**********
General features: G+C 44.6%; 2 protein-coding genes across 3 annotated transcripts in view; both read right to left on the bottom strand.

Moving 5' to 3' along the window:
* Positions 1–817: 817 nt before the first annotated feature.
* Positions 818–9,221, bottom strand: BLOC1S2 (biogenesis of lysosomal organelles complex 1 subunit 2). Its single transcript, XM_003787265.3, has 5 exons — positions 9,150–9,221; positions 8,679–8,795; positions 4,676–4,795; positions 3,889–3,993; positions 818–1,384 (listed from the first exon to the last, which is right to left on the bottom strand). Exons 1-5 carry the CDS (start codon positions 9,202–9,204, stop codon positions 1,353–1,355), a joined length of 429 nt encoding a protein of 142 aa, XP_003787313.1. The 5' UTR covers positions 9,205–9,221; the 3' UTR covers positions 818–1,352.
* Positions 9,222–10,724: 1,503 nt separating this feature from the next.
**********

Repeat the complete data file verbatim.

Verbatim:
General features: G+C 44.6%; 2 protein-coding genes across 3 annotated transcripts in view; both read right to left on the bottom strand.

Moving 5' to 3' along the window:
* Positions 1–817: 817 nt before the first annotated feature.
* Positions 818–9,221, bottom strand: BLOC1S2 (biogenesis of lysosomal organelles complex 1 subunit 2). Its single transcript, XM_003787265.3, has 5 exons — positions 9,150–9,221; positions 8,679–8,795; positions 4,676–4,795; positions 3,889–3,993; positions 818–1,384 (listed from the first exon to the last, which is right to left on the bottom strand). Exons 1-5 carry the CDS (start codon positions 9,202–9,204, stop codon positions 1,353–1,355), a joined length of 429 nt encoding a protein of 142 aa, XP_003787313.1. The 5' UTR covers positions 9,205–9,221; the 3' UTR covers positions 818–1,352.
* Positions 9,222–10,724: 1,503 nt separating this feature from the next.